Advocates praise Trump admin's rule on campus free speech, religious liberty
- Secretary of Education Betsy DeVos announced that the Department of Education will not give grants to universities that fail to uphold the First Amendment.
- The Department of Education also announced protections for religious student organizations.
Secretary of Education Betsy DeVos published a final rule on protecting free speech and religious liberty on American college campuses.
According to the Department of Education, the “Improving Free Inquiry, Transparency, and Accountability at Colleges and Universities” final rule will ensure that public universities uphold the First Amendment on their campuses and that private universities “adhere to their own policies regarding freedom of speech, including academic freedom.”
The rule additionally protects religious student groups at public institutions.
"Students should not be forced to choose between their faith and their education, and an institution controlled by a religious organization should not have to sacrifice its religious beliefs to participate in Department grants and programs,” said DeVos. "These regulations hold public institutions accountable for protecting the First Amendment rights of students and student organizations, and they require private colleges and universities that promise their students and faculty free expression, free inquiry, and diversity of thought to live up to those ideals.”
As a result of the final rule, universities must protect the First Amendment in order to receive grants from the Department of Education.
Citing “the well-developed body of case law by state and federal courts on First Amendment rights and violations of stated institutional policies,” the Department of Education will rely upon a state or federal court ruling to determine whether the grant conditions have been violated. Additionally, as a requirement for receiving grants, “public colleges and universities must not deny to a religious student group any of the rights, benefits, or privileges that other student groups enjoy,” such as receiving student fee funds, acquiring university recognition, and using campus facilities.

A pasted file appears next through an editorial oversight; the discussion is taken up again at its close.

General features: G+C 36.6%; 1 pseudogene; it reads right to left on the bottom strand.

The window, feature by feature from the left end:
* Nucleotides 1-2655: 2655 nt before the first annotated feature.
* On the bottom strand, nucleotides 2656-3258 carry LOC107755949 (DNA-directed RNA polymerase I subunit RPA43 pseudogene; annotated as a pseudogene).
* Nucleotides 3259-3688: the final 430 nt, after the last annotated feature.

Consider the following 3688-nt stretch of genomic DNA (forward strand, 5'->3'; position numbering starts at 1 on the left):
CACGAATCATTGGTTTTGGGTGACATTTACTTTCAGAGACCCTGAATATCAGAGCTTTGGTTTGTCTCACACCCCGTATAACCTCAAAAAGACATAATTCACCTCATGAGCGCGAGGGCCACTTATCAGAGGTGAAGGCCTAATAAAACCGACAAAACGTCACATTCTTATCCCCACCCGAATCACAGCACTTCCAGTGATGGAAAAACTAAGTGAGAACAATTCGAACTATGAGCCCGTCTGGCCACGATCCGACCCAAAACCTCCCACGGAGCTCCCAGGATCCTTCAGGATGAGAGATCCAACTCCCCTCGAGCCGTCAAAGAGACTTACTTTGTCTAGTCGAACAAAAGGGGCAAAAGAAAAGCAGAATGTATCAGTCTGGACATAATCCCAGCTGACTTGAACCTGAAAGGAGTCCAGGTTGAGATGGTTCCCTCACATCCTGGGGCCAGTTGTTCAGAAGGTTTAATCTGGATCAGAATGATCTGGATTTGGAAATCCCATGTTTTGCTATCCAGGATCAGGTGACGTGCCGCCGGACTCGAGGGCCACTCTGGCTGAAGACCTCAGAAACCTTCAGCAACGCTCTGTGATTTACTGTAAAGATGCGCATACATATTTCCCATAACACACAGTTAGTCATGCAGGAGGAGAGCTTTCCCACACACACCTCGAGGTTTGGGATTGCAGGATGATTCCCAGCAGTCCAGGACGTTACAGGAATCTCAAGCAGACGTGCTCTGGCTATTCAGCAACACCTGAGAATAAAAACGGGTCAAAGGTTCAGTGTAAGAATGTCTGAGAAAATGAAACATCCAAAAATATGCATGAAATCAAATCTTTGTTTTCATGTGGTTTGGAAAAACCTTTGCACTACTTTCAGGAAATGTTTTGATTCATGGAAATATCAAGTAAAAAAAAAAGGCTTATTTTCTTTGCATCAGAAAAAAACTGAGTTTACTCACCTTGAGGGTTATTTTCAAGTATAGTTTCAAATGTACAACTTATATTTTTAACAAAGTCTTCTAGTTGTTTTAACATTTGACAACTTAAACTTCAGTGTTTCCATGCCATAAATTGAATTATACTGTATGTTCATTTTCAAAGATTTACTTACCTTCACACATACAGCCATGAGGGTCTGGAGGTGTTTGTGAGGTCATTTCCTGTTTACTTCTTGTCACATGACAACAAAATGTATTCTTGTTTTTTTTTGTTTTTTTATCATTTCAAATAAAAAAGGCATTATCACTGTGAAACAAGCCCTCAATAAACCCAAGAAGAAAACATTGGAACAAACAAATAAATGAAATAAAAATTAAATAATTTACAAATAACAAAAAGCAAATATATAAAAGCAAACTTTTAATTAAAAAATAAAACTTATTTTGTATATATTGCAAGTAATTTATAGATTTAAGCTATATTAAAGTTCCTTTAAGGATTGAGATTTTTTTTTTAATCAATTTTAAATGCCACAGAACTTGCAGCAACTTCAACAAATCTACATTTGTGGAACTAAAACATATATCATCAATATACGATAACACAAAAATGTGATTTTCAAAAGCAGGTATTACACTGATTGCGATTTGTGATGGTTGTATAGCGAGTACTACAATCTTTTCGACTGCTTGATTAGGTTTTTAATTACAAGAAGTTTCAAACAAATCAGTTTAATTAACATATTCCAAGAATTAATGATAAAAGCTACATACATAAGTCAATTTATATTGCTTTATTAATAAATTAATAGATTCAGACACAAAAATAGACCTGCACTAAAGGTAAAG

Religious leaders commended the Trump administration’s stance in favor of religious liberty.
J.D. Greear, the current president of the Southern Baptist Convention, lauded the move on social media.
My staff & I were thankful to join @WhiteHouse briefing call today on religious liberty on college & university campuses. Thankful for @realDonaldTrump making this issue a priority, @BetsyDeVosED’s leadership, & for @ERLC’s advocacy over the last 3 years.https://t.co/SdHi7lUiVc— J.D. Greear (@jdgreear) September 10, 2020
Gary Cantwell of The Navigators, a college campus ministry, said that a university “should be a place where students are free to explore new ideas, perspectives and worldviews. With this guidance, the Department of Education provides for a diversity of thought and spiritual expression on campus that will help students as they prepare for an increasingly complex world.”
The Foundation for Individual Rights in Education is “cautiously optimistic” about the final rule.
The group's official statement explained that the regulations “have the potential to incentivize institutional respect for and attention to core civil liberties,” but they come with risk since they “may also affect the way judges decide First Amendment cases, knowing that large federal grants may be at stake."
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